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What is ‘Dopamine Signalling’ and what can we learn from ADHD & Paranoid Schizophrenia (PSZ)?


What is dopamine?


Dopamine is a neurotransmitter in the brain that regulates functions such as movement, motivation, reward, and pleasure. It plays a crucial role in the brain's reward and pleasure systems, as well as in processes like attention, mood, learning, and memory. Dopamine helps to regulate the flow of information, allowing what is important to stand out and irrelevant distractions to be suppressed.


Despite the frequent reference to fluctuating dopamine levels when one completes an enjoyable task or when one is in a slump, the total amount of dopamine in the brain remains relatively stable. It is instead the dopamine signalling between brain cells that can be altered or disrupted.


What is dopamine signalling?


Dopamine signalling is what enables dopamine as a messenger to move from one neuron, or area of the brain, to another. Key brain regions influence dopamine signalling in parts of the brain depending on the understanding of the individual's environment. For example, if an individual feels they are in a hazardous environment, then there will be more dopamine signalling in the threat detection centres of the brain.

Think of your dog that has developed a strong anticipation for when you will arrive home from work. Around 6 pm your dog’s dopamine signalling will increase in the reward processing parts of its brain as it anticipates your arrival, thus readying itself for movement and perhaps to digest a snack.



Dopamine Signalling in Paranoid Schizophrenia


Among individuals with paranoid schizophrenia (PSZ), there is believed to be an excess of dopamine signalling in specific brain areas associated with auditory and visual processing. The excessive dopamine signalling in brain regions associated with dopamine signalling causes individuals with PSZ to perceive peripheral stimuli as more important or significant to them. For instance, while a neurotypical person may hear a distant door slam and dismiss it as irrelevant, a person with PSZ may perceive it as personally relevant, creating a narrative between the door slam and themselves (i.e., ‘someone is annoyed with me’, or ‘someone is rushing out of their house to come and confront me’).

The heightened dopamine signalling in these brain areas manifests in an increased awareness of stimuli in one’s environment, a belief that the stimuli are important and relevant to oneself which leads to paranoia. Individuals may then experience heightened alertness, suspiciousness, and a sense of persecution or conspiracy as the excessive stimuli in their environment appear to be threatening them.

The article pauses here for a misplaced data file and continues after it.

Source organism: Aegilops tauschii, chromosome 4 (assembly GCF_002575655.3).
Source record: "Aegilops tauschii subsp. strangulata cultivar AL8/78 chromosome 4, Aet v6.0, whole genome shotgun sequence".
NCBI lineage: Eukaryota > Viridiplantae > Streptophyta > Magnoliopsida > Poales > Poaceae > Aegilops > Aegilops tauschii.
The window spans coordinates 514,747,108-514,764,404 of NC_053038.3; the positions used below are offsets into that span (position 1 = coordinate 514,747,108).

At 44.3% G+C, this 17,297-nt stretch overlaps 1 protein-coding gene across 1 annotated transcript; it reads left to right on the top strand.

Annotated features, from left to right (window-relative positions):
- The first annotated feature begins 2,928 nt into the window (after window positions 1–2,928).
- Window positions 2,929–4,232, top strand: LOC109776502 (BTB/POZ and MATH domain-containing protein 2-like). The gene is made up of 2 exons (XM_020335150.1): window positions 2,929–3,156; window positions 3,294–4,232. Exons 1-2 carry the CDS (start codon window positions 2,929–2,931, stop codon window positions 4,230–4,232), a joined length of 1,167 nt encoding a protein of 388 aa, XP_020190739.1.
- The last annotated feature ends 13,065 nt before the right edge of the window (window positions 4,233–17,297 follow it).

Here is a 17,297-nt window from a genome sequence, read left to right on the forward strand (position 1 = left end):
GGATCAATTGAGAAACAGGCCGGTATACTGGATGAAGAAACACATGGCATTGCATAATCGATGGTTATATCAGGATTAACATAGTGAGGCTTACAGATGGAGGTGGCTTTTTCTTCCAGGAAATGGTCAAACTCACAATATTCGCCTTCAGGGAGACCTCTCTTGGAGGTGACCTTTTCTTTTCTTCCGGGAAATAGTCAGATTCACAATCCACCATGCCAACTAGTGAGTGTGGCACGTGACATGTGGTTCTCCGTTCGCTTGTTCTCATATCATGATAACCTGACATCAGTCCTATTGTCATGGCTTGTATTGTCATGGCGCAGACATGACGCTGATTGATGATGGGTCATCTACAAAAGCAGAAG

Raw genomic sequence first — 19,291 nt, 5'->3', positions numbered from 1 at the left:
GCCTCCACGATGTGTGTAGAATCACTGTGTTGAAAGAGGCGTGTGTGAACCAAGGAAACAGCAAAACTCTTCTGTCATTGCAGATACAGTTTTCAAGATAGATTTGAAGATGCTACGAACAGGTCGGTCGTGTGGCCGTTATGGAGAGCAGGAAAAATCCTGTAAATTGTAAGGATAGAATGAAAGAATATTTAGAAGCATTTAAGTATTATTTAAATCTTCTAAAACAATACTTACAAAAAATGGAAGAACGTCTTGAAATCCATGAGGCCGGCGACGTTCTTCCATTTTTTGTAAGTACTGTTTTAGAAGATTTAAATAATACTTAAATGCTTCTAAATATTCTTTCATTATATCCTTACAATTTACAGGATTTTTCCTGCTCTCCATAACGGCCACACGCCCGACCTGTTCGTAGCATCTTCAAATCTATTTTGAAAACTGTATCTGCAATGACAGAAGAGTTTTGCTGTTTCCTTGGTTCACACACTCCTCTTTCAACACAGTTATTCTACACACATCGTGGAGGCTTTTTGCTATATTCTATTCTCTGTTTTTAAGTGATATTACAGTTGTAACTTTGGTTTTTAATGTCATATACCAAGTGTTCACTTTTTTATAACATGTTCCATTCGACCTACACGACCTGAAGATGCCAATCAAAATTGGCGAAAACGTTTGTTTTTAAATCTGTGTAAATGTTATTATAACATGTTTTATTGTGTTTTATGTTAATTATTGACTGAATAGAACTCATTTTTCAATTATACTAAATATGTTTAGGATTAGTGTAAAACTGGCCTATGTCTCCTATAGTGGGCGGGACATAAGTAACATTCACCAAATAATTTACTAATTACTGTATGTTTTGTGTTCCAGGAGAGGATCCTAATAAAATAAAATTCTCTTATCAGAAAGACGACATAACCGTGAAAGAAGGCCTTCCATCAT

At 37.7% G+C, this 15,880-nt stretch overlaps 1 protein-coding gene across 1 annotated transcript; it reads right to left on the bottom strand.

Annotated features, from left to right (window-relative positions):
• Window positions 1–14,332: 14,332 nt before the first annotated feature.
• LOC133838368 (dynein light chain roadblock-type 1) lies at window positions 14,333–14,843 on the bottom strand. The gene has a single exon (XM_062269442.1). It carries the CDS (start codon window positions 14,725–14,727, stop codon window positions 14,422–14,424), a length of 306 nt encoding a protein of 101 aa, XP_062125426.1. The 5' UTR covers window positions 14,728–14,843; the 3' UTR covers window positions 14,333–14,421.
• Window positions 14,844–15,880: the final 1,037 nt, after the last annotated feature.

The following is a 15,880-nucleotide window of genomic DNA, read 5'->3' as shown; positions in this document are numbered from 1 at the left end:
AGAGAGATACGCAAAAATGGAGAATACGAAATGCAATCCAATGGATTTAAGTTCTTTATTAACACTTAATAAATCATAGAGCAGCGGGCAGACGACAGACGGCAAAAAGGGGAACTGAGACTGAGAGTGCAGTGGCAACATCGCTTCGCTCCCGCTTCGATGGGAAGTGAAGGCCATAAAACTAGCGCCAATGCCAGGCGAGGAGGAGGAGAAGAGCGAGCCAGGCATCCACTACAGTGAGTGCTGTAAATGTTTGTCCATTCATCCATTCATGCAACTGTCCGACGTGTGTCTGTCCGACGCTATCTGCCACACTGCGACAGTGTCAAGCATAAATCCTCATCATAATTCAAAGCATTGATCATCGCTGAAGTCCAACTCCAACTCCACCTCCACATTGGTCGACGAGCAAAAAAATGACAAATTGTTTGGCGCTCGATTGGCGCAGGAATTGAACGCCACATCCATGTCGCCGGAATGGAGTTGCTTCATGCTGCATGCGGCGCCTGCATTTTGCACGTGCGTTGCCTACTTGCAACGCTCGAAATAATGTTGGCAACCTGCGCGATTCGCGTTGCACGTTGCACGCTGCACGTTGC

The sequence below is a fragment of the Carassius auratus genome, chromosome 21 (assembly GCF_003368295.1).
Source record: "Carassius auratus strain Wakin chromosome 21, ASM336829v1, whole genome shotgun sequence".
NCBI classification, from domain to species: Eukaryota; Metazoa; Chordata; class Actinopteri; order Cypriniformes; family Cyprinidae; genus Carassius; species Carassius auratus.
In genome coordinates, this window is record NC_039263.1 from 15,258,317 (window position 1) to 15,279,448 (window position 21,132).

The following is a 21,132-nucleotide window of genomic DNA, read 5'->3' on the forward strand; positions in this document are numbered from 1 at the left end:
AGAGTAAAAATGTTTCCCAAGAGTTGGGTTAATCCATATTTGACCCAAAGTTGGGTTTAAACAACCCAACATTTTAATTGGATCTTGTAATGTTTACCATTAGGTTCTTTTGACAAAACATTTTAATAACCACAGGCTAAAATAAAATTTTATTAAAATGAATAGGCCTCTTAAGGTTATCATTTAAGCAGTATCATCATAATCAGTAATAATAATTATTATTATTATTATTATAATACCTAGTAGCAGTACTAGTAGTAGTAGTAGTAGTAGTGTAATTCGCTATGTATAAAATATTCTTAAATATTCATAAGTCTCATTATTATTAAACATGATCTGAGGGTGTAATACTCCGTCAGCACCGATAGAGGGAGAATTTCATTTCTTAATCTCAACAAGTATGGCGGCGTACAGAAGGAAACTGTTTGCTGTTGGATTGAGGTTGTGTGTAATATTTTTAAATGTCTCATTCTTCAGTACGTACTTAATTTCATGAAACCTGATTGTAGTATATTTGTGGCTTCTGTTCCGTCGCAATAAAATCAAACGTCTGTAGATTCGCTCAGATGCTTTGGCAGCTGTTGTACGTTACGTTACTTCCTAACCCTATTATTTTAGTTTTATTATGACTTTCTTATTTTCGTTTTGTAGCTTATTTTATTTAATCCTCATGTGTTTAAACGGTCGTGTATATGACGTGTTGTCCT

Dopamine Signalling in ADHD


In contrast, those with ADHD are found to have low dopamine signalling in areas associated with attention, working memory, and impulse control. Dopamine is crucial for regulating attention and focus by modulating brain circuits involved in attentional processes. Lower dopamine signalling can lead to difficulties in filtering out distractions, maintaining focus, and sustaining attention, which are characteristic symptoms of conditions like attention deficit hyperactivity disorder (ADHD). Individuals with ADHD may appear inattentive, easily distracted, and have difficulty staying on task; often showing attentiveness to only highly stimulating sensory information.


Why is this relevant to me?


Understanding brain chemistry is helpful for being more empathetic towards ourselves and those struggling with particular mental health conditions. Though you may not have schizophrenia or ADHD, understanding dopamine and dopamine signalling can provide insight into how our brains work and vary in the processing of external stimuli.


In the modern day, overactive dopamine signalling is a common issue. Whereas spending time scrolling on social media or bingeing TV spikes dopamine signalling, practising mindfulness, yoga, engaging in creative pursuits or listening to calming music reduces dopamine signalling. The more our lives revolve around activities promoting high dopamine signalling with an absence of those that reduce it the more we enslave ourselves to the self-fulfilling nature of constantly seeking dopamine and feeling deeply unoccupied without it. As a parting thought, consider the impact of dopamine signalling in this new age of working from home, and keeping our phones nearby at all times.

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